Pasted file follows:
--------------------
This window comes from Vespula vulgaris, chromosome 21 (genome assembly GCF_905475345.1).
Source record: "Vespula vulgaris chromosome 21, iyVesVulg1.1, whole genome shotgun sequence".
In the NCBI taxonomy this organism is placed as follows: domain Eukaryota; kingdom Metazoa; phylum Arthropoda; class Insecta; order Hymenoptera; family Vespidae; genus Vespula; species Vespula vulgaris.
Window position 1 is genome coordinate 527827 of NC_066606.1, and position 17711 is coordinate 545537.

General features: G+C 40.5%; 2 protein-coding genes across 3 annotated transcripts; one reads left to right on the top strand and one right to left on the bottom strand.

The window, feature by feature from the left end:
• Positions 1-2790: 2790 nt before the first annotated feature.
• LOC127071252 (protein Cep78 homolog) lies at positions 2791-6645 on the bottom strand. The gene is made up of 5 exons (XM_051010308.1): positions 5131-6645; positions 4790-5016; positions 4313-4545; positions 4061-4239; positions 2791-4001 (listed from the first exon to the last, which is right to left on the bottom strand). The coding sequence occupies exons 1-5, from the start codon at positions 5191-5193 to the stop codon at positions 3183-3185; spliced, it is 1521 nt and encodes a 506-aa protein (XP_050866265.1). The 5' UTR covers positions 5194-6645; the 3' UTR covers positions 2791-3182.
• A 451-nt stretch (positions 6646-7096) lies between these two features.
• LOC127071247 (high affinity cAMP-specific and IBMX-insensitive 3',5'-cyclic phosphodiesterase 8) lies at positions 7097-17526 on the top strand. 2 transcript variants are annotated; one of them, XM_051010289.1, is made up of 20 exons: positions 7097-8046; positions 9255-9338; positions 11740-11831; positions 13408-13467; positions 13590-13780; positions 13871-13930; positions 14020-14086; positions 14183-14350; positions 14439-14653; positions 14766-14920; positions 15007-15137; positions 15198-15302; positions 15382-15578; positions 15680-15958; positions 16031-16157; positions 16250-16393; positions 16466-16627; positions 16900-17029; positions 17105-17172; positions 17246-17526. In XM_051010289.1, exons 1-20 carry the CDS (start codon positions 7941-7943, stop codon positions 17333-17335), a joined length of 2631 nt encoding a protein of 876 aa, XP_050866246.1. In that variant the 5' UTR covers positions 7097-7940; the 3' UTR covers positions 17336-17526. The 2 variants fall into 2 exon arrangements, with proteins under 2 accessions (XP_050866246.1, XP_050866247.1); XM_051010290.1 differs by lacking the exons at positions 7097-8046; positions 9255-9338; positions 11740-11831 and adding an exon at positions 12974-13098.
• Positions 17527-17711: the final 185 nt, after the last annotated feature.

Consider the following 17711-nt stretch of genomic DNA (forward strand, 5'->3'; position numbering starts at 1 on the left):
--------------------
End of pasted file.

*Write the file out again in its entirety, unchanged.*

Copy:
This window comes from Vespula vulgaris, chromosome 21 (genome assembly GCF_905475345.1).
Source record: "Vespula vulgaris chromosome 21, iyVesVulg1.1, whole genome shotgun sequence".
In the NCBI taxonomy this organism is placed as follows: domain Eukaryota; kingdom Metazoa; phylum Arthropoda; class Insecta; order Hymenoptera; family Vespidae; genus Vespula; species Vespula vulgaris.
Window position 1 is genome coordinate 527827 of NC_066606.1, and position 17711 is coordinate 545537.

General features: G+C 40.5%; 2 protein-coding genes across 3 annotated transcripts; one reads left to right on the top strand and one right to left on the bottom strand.

The window, feature by feature from the left end:
• Positions 1-2790: 2790 nt before the first annotated feature.
• LOC127071252 (protein Cep78 homolog) lies at positions 2791-6645 on the bottom strand. The gene is made up of 5 exons (XM_051010308.1): positions 5131-6645; positions 4790-5016; positions 4313-4545; positions 4061-4239; positions 2791-4001 (listed from the first exon to the last, which is right to left on the bottom strand). The coding sequence occupies exons 1-5, from the start codon at positions 5191-5193 to the stop codon at positions 3183-3185; spliced, it is 1521 nt and encodes a 506-aa protein (XP_050866265.1). The 5' UTR covers positions 5194-6645; the 3' UTR covers positions 2791-3182.
• A 451-nt stretch (positions 6646-7096) lies between these two features.
• LOC127071247 (high affinity cAMP-specific and IBMX-insensitive 3',5'-cyclic phosphodiesterase 8) lies at positions 7097-17526 on the top strand. 2 transcript variants are annotated; one of them, XM_051010289.1, is made up of 20 exons: positions 7097-8046; positions 9255-9338; positions 11740-11831; positions 13408-13467; positions 13590-13780; positions 13871-13930; positions 14020-14086; positions 14183-14350; positions 14439-14653; positions 14766-14920; positions 15007-15137; positions 15198-15302; positions 15382-15578; positions 15680-15958; positions 16031-16157; positions 16250-16393; positions 16466-16627; positions 16900-17029; positions 17105-17172; positions 17246-17526. In XM_051010289.1, exons 1-20 carry the CDS (start codon positions 7941-7943, stop codon positions 17333-17335), a joined length of 2631 nt encoding a protein of 876 aa, XP_050866246.1. In that variant the 5' UTR covers positions 7097-7940; the 3' UTR covers positions 17336-17526. The 2 variants fall into 2 exon arrangements, with proteins under 2 accessions (XP_050866246.1, XP_050866247.1); XM_051010290.1 differs by lacking the exons at positions 7097-8046; positions 9255-9338; positions 11740-11831 and adding an exon at positions 12974-13098.
• Positions 17527-17711: the final 185 nt, after the last annotated feature.

Consider the following 17711-nt stretch of genomic DNA (forward strand, 5'->3'; position numbering starts at 1 on the left):